Pedro Lenz

Pedro Lenz
© BAK/Geoffrey Cottenceau & Romain Rousset

Pedro Lenz

Spoken-word performer with an ear for the everyday

«Schweizer Kleinkunstpreis» 2015

Pedro Lenz was born in Langenthal in 1965. He lives in Olten and is a member of the Hohe Stirnen stage project and the spoken word group Bern ist überall. He tours Switzerland with his readings and stage projects, performing around 200 times a year. After training as a bricklayer he opted for a change of career, obtaining his school-leaving certificate and studying Spanish literature at the University of Bern for a number of semesters. He works as an author, writes columns for newspapers and magazines, and produces texts for various theatre groups and Swiss radio DRS. His best-selling novel «Der Goalie bin ig» has received numerous awards, has been performed as a play, served as the basis for a film of the same name, and has so far been translated into five languages. Pedro Lenz has received awards primarily for his literary work, including the Literaturpreis des Kantons Bern in 2008 and the Preis für Literatur des Kantons Solothurn in 2014.

As one half of the duo Hohe Stirnen with Patrik Neuhaus, Pedro Lenz produced five full-length evening stage programmes between 2001 and 2013, including «Tanze wie ne Schmätterling» and «I bi meh aus eine». Pedro Lenz’s texts often give a voice to people who find themselves at odds with life. The result is tragic, moving or uplifting everyday stories that at the same time describe many different ways of life. All too human, the figures and situations seem very familiar to us. An acute sense of rhythm and a critical yet affectionate outlook make these texts literary works of art and performative experiences.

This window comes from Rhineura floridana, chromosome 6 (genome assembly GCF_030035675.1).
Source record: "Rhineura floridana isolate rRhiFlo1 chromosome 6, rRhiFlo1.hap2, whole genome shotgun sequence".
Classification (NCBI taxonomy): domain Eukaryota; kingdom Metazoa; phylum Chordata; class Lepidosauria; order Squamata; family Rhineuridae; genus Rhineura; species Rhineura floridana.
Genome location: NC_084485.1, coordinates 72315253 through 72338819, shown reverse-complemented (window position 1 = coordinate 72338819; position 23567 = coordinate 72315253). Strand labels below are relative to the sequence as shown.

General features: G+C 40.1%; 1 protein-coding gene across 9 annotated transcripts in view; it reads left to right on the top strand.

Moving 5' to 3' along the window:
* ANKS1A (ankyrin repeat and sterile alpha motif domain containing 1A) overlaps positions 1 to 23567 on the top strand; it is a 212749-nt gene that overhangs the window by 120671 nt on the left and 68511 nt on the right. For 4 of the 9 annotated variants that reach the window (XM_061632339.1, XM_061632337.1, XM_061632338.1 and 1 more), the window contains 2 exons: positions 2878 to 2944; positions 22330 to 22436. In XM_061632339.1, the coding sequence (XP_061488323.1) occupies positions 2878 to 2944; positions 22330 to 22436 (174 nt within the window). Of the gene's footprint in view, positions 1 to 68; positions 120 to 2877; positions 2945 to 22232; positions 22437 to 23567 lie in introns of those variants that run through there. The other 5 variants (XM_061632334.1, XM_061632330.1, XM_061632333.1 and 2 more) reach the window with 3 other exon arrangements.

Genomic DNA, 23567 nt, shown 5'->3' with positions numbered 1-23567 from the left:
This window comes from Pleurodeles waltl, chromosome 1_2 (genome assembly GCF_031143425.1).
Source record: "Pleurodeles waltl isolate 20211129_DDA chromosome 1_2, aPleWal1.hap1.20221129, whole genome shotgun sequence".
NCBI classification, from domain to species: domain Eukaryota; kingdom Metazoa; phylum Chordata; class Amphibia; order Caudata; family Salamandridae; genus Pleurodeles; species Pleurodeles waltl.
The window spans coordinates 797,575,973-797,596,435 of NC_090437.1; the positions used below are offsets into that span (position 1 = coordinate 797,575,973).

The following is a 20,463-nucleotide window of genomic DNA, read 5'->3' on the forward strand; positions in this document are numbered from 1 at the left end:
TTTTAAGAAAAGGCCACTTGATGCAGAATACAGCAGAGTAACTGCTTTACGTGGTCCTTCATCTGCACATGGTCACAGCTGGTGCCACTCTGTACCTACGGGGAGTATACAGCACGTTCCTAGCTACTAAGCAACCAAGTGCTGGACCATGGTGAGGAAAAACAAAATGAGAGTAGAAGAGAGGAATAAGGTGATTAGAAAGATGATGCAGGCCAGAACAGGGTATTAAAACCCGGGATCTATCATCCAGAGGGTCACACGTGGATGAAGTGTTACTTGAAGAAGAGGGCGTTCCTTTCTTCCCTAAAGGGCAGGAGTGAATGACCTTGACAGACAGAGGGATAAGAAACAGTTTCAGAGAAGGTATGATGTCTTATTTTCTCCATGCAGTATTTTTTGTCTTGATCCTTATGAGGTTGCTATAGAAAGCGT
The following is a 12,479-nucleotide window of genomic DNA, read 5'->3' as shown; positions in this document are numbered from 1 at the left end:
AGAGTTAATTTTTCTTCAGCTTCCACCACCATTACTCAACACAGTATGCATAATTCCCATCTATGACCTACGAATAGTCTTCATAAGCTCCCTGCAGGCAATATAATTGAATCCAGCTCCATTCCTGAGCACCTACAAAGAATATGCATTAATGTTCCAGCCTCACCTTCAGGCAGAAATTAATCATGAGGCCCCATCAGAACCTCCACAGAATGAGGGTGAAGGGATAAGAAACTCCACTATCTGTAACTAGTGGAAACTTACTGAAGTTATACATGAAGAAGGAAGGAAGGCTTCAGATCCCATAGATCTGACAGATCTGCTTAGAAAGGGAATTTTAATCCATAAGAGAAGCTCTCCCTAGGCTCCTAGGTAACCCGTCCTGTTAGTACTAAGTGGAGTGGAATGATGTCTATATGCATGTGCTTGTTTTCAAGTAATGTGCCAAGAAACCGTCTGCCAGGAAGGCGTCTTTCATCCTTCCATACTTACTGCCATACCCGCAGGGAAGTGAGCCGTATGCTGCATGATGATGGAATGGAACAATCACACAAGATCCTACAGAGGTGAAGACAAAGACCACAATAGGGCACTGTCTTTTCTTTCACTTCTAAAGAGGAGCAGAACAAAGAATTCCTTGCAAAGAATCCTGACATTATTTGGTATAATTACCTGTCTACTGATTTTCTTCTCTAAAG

“It is rare for a Swiss artist to receive simultaneous awards in several categories: literature, film and theatre. If there were a Federal Office of Bricklaying, Pedro Lenz would probably have won the Swiss Masonry Award too.
As a bricklayer he learned to build walls; as a writer, he breaks them down.
And not just the walls between genres: with his finely tuned ear, he sounds out the various walls people build to protect and isolate themselves, feels his way into the crevices until he reaches the soft core, and lets us into the unprotected places within ourselves.
His texts are not flowery literary landscapes; they are precisely hewn and dressed stones. They have the directness of spoken language – and hence the dynamism and drama of theatre.
They do not describe; they act.”

Gardi Hutter, jury member